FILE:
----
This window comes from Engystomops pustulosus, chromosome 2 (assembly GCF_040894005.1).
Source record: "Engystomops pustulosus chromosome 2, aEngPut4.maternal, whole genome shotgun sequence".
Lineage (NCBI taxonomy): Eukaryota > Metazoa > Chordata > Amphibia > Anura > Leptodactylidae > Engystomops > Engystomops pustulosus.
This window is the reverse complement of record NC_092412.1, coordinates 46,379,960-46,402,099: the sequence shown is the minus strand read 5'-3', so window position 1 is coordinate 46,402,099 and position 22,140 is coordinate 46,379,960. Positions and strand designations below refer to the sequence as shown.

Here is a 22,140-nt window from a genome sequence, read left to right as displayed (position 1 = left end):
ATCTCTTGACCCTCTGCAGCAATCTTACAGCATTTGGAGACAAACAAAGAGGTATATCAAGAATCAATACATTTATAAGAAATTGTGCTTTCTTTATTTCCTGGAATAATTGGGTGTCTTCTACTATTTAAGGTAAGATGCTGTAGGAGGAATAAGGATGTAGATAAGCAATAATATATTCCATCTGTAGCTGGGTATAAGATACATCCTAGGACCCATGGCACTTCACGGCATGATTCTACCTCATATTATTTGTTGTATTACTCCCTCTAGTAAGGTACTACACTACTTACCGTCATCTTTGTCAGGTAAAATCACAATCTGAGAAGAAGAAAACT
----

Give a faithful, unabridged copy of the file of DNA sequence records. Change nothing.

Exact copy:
This window comes from Engystomops pustulosus, chromosome 2 (assembly GCF_040894005.1).
Source record: "Engystomops pustulosus chromosome 2, aEngPut4.maternal, whole genome shotgun sequence".
Lineage (NCBI taxonomy): Eukaryota > Metazoa > Chordata > Amphibia > Anura > Leptodactylidae > Engystomops > Engystomops pustulosus.
This window is the reverse complement of record NC_092412.1, coordinates 46,379,960-46,402,099: the sequence shown is the minus strand read 5'-3', so window position 1 is coordinate 46,402,099 and position 22,140 is coordinate 46,379,960. Positions and strand designations below refer to the sequence as shown.

Here is a 22,140-nt window from a genome sequence, read left to right as displayed (position 1 = left end):
ATCTCTTGACCCTCTGCAGCAATCTTACAGCATTTGGAGACAAACAAAGAGGTATATCAAGAATCAATACATTTATAAGAAATTGTGCTTTCTTTATTTCCTGGAATAATTGGGTGTCTTCTACTATTTAAGGTAAGATGCTGTAGGAGGAATAAGGATGTAGATAAGCAATAATATATTCCATCTGTAGCTGGGTATAAGATACATCCTAGGACCCATGGCACTTCACGGCATGATTCTACCTCATATTATTTGTTGTATTACTCCCTCTAGTAAGGTACTACACTACTTACCGTCATCTTTGTCAGGTAAAATCACAATCTGAGAAGAAGAAAACT